A year ago futures commission merchants (FCMs) were looking forward to the opportunity of getting into the cleared over-the-counter (OTC) space as it clearly would be mandated in reaction to the credit crisis — which reached its zenith in 2008 — but were a little worried that the greater mandate for regulation as a result of the crisis would add to their compliance cost.
A year later, financial reform is law, but instead of expediting the move to OTC clearing, which had already been underway, the law may be slowing momentum as players wait for rules to be written. While the Commodity Futures Trading Commission (CFTC) has been speedily writing rules, those rules need to be commented on and made final. The mid-term Republican takeover of the House of Representatives could complicate matters as many in the GOP opposed the law and could attempt to overturn it or at least defund those agencies charged with carrying it out.
FCMs see the new world as a double-edged sword with the potential to access a new class of OTC products traded on exchanges or at least cleared along with a more onerous compliance structure. As they wait for rules, 2010 appears to have been a mixed bag, with some firms showing increased volumes, especially those taking advantage of volatility in the agricultural markets in the second half of the year, and others just getting by.
"It has been slower than 2009 and 2009 was slower than 2008," says Tom Peterffy, CEO of Interactive Brokers Group.
R.J. O’Brien (RJO) CEO Gerry Corcoran says the firm is up 19% year to date thanks to expansion in Canada and Beijing and an energized ag market. "It is commodity-centric and we also have established an FCM presence in Hong Kong," Corcoran says.
MF Global CFO Randy MacDonald says the firm returned to profitability as customers who fled to a risk-free environment returned. "The very firms whose risk management systems failed them and needed to take TARP money are the firms that received assets that year. Because they had government backing, people felt comfortable moving their assets from us to them. That trend reversed this year where we saw people move their balances back," MacDonald says.
Brokers operating in both the futures and securities spaces report that futures business has been robust, which is why such securities stalwarts as TD Ameritrade are looking to futures brokerage.
"We were born a securities broker and we continue to see people on the securities side looking to broaden their horizons," says optionsXpress CEO Dan O’Neil. "They are looking beyond traditional stocks and bonds and we are starting to benefit from having all the products on a single platform."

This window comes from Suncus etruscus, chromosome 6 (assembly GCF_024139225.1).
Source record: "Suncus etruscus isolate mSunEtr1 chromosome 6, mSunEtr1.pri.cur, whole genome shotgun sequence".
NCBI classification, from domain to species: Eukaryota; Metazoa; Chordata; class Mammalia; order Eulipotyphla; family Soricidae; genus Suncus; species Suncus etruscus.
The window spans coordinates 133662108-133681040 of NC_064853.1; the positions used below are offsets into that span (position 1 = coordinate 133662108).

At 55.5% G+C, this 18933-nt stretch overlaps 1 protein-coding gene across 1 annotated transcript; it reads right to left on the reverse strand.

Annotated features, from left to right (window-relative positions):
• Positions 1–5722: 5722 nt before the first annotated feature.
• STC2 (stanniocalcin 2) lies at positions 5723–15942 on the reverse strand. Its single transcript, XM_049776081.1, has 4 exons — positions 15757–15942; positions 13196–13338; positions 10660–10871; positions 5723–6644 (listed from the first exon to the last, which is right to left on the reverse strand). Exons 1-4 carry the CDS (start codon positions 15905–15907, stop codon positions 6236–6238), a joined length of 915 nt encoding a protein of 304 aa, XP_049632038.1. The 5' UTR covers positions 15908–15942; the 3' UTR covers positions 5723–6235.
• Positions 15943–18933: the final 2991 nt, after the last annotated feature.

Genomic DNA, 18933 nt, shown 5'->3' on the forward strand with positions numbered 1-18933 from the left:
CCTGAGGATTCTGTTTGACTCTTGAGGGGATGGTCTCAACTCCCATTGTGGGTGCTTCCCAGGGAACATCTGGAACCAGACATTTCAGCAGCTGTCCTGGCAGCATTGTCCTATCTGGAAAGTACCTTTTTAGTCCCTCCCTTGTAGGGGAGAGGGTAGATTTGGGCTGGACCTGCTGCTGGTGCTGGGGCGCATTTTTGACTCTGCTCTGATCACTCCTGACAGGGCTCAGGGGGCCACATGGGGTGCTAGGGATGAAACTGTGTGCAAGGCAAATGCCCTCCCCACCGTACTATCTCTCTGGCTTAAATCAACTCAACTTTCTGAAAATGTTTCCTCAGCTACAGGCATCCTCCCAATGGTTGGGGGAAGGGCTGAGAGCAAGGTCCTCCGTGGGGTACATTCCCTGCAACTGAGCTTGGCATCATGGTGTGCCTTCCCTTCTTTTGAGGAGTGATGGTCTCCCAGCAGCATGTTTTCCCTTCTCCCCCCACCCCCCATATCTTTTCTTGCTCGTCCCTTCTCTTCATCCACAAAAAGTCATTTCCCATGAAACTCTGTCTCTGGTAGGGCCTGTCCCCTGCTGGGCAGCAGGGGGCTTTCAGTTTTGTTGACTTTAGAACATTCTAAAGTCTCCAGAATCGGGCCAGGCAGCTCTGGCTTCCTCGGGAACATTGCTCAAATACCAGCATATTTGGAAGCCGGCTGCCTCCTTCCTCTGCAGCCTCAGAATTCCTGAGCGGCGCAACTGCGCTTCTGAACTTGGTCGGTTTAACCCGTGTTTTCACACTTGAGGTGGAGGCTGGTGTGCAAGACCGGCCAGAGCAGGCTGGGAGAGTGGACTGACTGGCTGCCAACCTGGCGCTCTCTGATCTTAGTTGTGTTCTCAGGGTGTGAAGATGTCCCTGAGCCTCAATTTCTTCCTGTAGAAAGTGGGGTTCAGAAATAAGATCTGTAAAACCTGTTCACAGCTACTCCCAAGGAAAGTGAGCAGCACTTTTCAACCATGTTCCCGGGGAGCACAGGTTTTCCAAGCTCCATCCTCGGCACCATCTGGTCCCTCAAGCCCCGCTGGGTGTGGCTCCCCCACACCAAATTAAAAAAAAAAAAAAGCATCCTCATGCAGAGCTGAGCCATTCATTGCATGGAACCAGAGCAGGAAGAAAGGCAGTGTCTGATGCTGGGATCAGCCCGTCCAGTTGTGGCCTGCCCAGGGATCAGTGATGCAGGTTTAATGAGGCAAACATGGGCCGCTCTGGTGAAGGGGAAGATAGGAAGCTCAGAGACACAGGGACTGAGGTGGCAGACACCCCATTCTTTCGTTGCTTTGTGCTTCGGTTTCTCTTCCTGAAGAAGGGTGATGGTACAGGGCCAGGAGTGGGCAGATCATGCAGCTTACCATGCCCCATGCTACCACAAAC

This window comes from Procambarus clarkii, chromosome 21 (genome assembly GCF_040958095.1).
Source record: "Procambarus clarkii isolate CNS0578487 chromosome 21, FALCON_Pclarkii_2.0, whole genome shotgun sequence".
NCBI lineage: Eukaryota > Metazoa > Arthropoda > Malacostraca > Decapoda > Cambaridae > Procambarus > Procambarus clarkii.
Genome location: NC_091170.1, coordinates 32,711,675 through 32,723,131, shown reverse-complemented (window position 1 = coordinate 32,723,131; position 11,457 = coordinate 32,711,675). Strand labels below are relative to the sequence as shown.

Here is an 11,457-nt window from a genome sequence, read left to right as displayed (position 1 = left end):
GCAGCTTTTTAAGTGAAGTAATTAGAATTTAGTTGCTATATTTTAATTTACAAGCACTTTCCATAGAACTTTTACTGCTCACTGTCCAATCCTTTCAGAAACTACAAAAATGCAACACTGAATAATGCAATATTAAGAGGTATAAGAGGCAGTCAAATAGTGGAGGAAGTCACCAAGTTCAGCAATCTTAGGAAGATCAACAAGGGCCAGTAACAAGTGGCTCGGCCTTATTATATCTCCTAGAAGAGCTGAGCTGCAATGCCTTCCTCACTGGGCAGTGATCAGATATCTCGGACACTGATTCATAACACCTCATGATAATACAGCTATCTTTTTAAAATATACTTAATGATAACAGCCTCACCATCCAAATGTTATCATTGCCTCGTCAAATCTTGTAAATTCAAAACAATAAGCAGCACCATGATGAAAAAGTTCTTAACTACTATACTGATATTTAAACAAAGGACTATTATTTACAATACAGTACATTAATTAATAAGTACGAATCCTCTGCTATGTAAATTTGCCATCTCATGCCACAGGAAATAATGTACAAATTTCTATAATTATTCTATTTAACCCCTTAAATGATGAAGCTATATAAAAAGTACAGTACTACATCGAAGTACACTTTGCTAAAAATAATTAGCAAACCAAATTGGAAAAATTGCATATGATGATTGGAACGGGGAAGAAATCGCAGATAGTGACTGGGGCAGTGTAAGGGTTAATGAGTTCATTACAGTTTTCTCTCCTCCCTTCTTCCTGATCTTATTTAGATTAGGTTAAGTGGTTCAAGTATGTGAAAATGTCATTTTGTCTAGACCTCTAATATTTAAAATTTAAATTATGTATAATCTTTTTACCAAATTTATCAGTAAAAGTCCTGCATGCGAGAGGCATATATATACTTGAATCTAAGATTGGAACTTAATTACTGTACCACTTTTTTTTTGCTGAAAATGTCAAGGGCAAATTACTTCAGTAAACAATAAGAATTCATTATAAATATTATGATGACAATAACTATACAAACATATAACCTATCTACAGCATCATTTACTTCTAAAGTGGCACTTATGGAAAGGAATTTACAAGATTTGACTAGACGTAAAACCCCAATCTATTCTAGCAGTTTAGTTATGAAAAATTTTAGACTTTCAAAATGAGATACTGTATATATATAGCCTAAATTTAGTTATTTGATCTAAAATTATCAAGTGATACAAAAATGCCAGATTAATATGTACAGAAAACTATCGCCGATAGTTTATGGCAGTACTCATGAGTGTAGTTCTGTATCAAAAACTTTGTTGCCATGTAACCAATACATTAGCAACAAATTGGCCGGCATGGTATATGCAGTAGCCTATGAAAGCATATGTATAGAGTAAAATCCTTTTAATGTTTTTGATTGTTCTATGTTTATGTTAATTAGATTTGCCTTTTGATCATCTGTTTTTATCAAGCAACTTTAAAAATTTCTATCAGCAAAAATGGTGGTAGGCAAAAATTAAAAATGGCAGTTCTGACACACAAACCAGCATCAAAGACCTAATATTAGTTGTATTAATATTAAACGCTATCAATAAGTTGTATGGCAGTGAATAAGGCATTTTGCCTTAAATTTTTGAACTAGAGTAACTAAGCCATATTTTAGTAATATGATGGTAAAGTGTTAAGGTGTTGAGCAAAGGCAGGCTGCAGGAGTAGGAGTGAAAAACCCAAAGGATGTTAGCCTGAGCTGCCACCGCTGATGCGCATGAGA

Marc Nagel, COO of Dorman Trading, has noticed that movement as well. "Everyone is trying to make money trading futures, especially S&P E-minis. When they moved to pennies in equities, it really got hard to make money there," Nagel says.
Waiting is the hardest part
"There is the inertia of waiting for the regulators to now take what the legislators said — go centralize this — [and execute it]," MacDonald says. "Go reduce the mystery of this by forcing it to be centrally cleared."
Newedge CEO Nicolas Breteau says, "It is true that we are waiting to see what the regulation will be, on both sides, Dodd-Frank and what the European Commission will put in place in Europe."
While the actual mandate may be slowing things down, that could give FCMs time to prepare.
"We are not a significant player in the bilateral OTC marketplace, so I don’t feel like we have been held up by the rule-making process," says Corcoran. "In some ways the rule-making process that has slowed things down has been beneficial for RJO allowing us to get our ducks in a row."
Others see something more onerous afoot. "Everybody pretends to be frozen because they [are] hoping that these things will go away," Peterffy says. "The banks don’t want to talk about it. They are basically hoping that somehow it will go away and changes in the House will make it go away. Obviously they make more money when they trade these products OTC than if it is on an exchange.
"I am puzzled how the banks can convince their customers that listing the products on exchanges could be bad for them. Why? It is not their money. It is the employees that work for the large corporations, pension funds, mutual funds and local governments who enter into these trades on behalf of the shareholders and the taxpayers not on their own behalf," Peterffy says.
Still it is the uncertainty that many brokers see as a bigger problem than the regulation, especially those facing multiple regulatory environments. Breteau is concerned about cross-border regulation. "The big question for us is, when will it come into force and the convergence between the regulation [in the U.S. and Europe]. We don’t want to be caught in arbitrage between the two."
But most FCMs are excited to join the cleared OTC fray. "It is good for our business, it is good for the industry," MacDonald says. "That you can have central clearing is a huge benefit to a firm like us. Things like swaps and [credit default swaps] that we don’t participate in today, we can participate in tomorrow."
But while all FCMs not affiliated with an investment bank have been chomping at the bit to get into the cleared OTC space, much of that optimism has been tempered with the mid-October announcement of CME Group’s interest rate swaps clearing solution.